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Hoffmann, R. A wiki for the life sciences where authorship matters. Nature Genetics (2008)

The psychosocial functioning of children and spouses of adults with ADHD.

BACKGROUND: It is unclear what the impact of parental ADHD is on the day-to-day life of the rest of the family and how it contributes to the intergenerational transmission of this disorder. METHOD: The psychosocial functioning of 23 spouses and 63 children of 33 families with an ADHD parent and 20 spouses and 40 children of 26 comparison families was examined. Both adults and their spouses were assessed for lifetime and current Axis I and Axis II diagnoses, present general psychiatric symptoms and their marital relationships. Children were screened for ADHD and other problems, using the C-DISC, CBLC, TRF and the Social Adjustment Inventory. RESULTS: Children with an ADHD parent had higher rates of psychopathology than those from comparison families. Children with ADHD had more co-morbidities than non-ADHD children. Family and marital functions were impaired in ADHD families regardless of the gender of the affected parent. Children without ADHD from families with one psychiatrically healthy parent did well while the behaviour of children with ADHD was always poor and not associated with parental mental health. CONCLUSION: The results underscore the strong genetic contribution to ADHD and the need to carefully assess the non-ADHD parent as they seem to influence the well-being of non-ADHD children in families with an ADHD parent.[1]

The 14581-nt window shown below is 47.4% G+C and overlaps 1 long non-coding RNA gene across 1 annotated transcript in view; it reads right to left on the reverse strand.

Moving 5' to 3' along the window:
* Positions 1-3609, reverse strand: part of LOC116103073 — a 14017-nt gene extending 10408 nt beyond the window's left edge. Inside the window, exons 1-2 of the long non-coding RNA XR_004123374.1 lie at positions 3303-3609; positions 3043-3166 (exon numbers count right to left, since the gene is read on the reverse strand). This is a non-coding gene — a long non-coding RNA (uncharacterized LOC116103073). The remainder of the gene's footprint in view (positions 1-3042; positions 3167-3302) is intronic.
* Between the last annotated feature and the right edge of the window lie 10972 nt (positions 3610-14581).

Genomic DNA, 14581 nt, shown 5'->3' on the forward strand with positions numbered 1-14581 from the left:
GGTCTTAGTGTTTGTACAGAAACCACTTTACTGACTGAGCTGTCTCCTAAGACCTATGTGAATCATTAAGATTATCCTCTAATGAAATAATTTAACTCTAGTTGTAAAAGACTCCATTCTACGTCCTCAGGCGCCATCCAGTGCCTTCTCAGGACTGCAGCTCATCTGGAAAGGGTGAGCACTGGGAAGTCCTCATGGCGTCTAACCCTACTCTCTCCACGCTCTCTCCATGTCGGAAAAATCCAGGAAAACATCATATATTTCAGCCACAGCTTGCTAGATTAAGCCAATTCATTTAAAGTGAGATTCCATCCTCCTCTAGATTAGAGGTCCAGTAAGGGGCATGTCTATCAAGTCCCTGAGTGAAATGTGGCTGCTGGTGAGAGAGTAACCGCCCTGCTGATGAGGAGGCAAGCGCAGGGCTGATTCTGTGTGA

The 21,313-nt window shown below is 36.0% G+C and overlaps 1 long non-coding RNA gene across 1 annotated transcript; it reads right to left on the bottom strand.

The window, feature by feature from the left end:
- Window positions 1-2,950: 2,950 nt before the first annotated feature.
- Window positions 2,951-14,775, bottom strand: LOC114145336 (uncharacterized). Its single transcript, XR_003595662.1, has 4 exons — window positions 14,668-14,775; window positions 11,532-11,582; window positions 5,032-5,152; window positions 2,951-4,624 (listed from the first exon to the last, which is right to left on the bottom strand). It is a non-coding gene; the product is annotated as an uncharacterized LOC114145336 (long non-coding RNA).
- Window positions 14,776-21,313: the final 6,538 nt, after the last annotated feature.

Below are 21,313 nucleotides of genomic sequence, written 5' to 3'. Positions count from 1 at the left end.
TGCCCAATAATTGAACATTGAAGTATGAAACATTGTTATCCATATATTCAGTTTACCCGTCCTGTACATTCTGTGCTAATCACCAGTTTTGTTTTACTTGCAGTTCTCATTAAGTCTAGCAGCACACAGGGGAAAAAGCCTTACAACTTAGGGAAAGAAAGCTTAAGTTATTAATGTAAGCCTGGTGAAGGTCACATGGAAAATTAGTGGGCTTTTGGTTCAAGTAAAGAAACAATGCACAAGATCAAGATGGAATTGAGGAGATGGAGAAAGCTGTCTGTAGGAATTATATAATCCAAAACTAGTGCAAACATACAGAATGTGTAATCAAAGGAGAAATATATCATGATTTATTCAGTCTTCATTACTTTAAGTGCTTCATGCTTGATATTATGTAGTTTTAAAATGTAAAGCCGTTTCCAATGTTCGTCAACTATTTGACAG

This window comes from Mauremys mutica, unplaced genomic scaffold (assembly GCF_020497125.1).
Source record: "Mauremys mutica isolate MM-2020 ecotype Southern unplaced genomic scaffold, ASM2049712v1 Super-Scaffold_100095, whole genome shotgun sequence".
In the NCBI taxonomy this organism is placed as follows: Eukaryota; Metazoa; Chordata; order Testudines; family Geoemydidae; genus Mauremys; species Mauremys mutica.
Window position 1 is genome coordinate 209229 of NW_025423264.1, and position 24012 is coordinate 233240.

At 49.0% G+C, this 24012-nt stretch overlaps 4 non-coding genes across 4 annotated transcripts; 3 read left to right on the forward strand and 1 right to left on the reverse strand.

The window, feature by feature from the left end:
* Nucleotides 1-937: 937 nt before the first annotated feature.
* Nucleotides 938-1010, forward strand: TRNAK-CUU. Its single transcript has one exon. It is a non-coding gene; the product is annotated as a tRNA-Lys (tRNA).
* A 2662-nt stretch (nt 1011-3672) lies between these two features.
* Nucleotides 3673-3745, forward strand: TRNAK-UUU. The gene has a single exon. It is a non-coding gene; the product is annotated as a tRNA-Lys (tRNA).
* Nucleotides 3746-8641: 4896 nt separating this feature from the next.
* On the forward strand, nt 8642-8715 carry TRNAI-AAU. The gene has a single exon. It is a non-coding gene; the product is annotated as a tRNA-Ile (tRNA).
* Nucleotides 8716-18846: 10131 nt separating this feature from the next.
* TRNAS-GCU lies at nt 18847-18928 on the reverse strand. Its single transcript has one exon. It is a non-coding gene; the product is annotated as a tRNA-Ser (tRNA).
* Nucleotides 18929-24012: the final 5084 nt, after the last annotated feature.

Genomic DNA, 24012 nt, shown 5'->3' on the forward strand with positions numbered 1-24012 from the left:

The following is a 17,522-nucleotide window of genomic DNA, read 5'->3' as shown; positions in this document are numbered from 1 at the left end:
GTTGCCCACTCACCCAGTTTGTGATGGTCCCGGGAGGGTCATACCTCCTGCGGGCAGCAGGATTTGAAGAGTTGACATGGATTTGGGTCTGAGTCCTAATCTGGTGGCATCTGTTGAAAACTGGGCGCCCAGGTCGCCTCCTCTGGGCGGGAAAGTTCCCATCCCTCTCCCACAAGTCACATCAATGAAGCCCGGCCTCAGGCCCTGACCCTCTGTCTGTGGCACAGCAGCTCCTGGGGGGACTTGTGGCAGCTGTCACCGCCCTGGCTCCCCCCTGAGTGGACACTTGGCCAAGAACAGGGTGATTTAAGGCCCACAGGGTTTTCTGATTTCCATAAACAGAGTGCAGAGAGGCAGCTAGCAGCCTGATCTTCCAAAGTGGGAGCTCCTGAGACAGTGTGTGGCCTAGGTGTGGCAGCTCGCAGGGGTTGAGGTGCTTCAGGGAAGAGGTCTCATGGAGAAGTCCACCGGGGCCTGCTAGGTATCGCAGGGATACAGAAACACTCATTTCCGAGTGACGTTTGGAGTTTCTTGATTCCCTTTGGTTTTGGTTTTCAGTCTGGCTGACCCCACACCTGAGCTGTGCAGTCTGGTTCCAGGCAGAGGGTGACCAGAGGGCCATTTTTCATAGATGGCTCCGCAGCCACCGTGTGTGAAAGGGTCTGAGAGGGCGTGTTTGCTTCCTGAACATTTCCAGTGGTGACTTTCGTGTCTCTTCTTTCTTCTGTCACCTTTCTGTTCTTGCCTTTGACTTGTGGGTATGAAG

1. The psychosocial functioning of children and spouses of adults with ADHD. Minde, K., Eakin, L., Hechtman, L., Ochs, E., Bouffard, R., Greenfield, B., Looper, K. Journal of child psychology and psychiatry, and allied disciplines. (2003) [Pubmed]
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